Our modern houses here in the suburban St. John’s area have relatively little material investment in terms of thermal mass, while achieving an acceptable level of insulation to retain heat that is produced—generally actively and at a cost—by its occupants. Maximizing insulation is only good to a point, and natural materials, such as logs, can actually ‘breath’, thereby constituting healthier home environments.
Consumers often believe that because materials are approved by the National Building Code, they must be good or otherwise suitable. We live in a boreal rainforest zone, and National Building Codes try to set a common denominator for everything, everywhere. That is a mistake, in my opinion, because subfloor and roof materials should never be OSB. The old adage “they don’t build them like they used to” sure applies here. To truly put mass into a building requires substantially more materials, and usually more labour.
Thermal mass is effective in improving building comfort in any place that experiences daily temperature fluctuations, both in winter as well as in summer. When used well and combined with passive solar design, thermal mass can play an important role in major reductions to energy use in active heating and cooling systems.
Eaves and the angle of the Sun are everything
Thermal mass is ideally placed within the building and situated where it can still be exposed to low angle winter sunlight (via windows) but insulated from heat loss. In summer the same thermal mass should be obscured from higher angle summer sunlight in order to prevent over-heating of the structure. This is achieved by placing large south-facing windows with appropriate overhanging eaves (2 ft. to 3 ft. depending on height of wall).
The thermal mass can be the actual walls or floor of some suitable inside mass. At the Tree Of Life a masonry woodheater contains over 6,000 old-fashioned solid bricks that are warmed passively by the sun, and additionally by internal heating systems during the day. Thermal energy stored in the mass is then released back slowly into the interior during the night. It is recommended that thermal mass be used in conjunction with the standard principles of passive solar design.
Clearly, a concrete slab floor, plumbed for hydronic heating, would be a win-win. Note that heating the concrete slab directly by electricity is very inefficient and costly.
Natural building materials are widely available
In a previous article discussing natural building materials, I plugged the value of logs for building. This is not to mean that we have to hand-hewn such logs in a time when logs are commercially machined to be double tongue and groove (e.g. log home kits). Our backyard band-sawed logs can be flattened on two sides and made to be well-fitted. Log homes differ from many other common construction materials because solid wood has both moderate R-value (insulation) and also significant thermal mass. In our winter, a well-made log home that optimizes passive solar radiation is especially cozy and requires relatively little active heat supply, whereas they remain noticeably cool and pleasant in mid-summer as long as the eaves are designed properly.
Sawdust is cheap or even free for the taking at traditional but dwindling numbers of local sawmills in Newfoundland. Sawdust has an insulation value of about R-3 per inch, which is about the same as standard fiberglass insulation. It’s easy to pour into spaces (e.g. between walls) with empty cans or small buckets. Master Cordwood 101 teacher Rob Roy recommends that to prevent vermin it is important to mix hydrated lime in at a ratio of 12 parts sawdust to one part lime. Over time, the lime will set up with the sawdust in the wall and form a kind of rigid foam-like insulation instead of a loose fill, while still doing the same job. Such walls breathe and do not require vapour barriers.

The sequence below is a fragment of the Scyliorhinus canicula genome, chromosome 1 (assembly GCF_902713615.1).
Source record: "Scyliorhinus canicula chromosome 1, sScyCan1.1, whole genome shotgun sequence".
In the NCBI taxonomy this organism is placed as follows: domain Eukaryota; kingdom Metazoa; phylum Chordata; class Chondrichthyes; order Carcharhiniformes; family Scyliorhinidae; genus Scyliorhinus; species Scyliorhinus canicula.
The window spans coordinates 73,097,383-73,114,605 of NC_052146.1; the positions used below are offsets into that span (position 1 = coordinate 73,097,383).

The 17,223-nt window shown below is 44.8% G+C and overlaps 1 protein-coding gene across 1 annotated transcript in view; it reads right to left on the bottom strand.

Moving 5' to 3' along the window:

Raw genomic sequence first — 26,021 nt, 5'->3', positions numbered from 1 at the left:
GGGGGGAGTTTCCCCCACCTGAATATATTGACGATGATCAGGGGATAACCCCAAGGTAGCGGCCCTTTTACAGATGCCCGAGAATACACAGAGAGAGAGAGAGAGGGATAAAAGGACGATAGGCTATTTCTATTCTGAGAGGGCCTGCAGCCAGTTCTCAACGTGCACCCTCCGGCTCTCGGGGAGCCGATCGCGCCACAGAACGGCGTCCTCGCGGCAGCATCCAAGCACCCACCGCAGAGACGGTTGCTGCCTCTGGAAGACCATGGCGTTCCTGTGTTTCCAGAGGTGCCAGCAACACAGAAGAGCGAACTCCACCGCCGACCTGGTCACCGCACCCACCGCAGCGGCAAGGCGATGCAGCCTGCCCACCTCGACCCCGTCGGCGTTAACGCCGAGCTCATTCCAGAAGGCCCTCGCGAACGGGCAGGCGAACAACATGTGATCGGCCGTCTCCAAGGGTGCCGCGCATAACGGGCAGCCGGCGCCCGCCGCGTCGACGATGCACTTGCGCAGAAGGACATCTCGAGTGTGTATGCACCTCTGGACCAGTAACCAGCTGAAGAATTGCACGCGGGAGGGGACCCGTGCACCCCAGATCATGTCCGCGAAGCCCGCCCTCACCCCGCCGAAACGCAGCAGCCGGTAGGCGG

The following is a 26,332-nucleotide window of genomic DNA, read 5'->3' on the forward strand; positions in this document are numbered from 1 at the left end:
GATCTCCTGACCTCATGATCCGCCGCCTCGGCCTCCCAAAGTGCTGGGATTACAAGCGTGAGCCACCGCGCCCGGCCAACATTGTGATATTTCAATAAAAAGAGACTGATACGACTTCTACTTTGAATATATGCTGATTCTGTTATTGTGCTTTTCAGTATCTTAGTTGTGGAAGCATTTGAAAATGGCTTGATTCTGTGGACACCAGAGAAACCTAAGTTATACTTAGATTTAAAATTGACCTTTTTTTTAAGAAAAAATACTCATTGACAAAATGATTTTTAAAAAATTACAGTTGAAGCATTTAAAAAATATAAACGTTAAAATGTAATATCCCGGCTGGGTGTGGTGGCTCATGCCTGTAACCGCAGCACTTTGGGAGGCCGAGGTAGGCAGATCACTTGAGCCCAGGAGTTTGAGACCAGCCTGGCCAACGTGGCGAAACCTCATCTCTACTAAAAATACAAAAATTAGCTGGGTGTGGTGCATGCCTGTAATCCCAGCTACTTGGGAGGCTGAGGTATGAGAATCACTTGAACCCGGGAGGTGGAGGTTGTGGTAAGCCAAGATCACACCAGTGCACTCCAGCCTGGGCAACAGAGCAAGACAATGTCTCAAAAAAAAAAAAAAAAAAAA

The ultimate natural building?
After much consternation about how to approach natural building in Newfoundland, I am back to accepting the overall suitability of masonry wood construction, also known as cordwood building. Popularized and taught in participatory workshops throughout the world by Roy, we find direct application to the challenges of our maritime and often subarctic environment of Newfoundland. Essentially the technique uses softwood logs, like fir or spruce, embedded in cement, resulting in thick walls with high thermal mass that breathe. At the Tree Of Life we constructed part of our powershed using this technique to generate nine-inch thick walls.
Most masonry wood buildings create 16-inch or even 24-inch thick walls, a thermal mass and thickness capable of providing the best of comfort in any Canadian winter. The beauty of the technique is that it uses all sizes of logs, and because the lengths are short, there is less worry about finding straight logs. In fact, in some areas, builders are able to source log ends as residual from forestry operations. The logs are mortared at each end, and the intervening cavities filled with a sawdust-lime mixture for insulation. Key elements to the technique are the ‘pointing’ of the mortar between the log ends to create an aesthetic look, as well the use of log ends that have been well seasoned and barked (recommended two years) to ensure there is little shrinkage and splitting. The mortar is a mixture of Portland cement and softwood sawdust soaked for 24 hours, slowing the rate of curing and thereby reducing any gapping.
There are very few, if any, cordwood homes in Newfoundland. The two that were attempted, that I am aware of, made various mistakes that eventually led to dismantling or subsequent siding over of the walls. If you go down this road, be sure to avail of the great books, DVDs or participatory workshops offered by Rob Roy. If approached correctly and with good imagination, the final product can be an amazingly beautiful and energy efficient house as this example in New Brunswick. Such creations can open our minds to possibilities.
When we become the builders we get to treat our houses like an artist treats a his or her canvas. We can feel our heart warming every time we walk toward the door or gaze at the outside winter storm while fully warmed by its sun-soaked and breathing walls.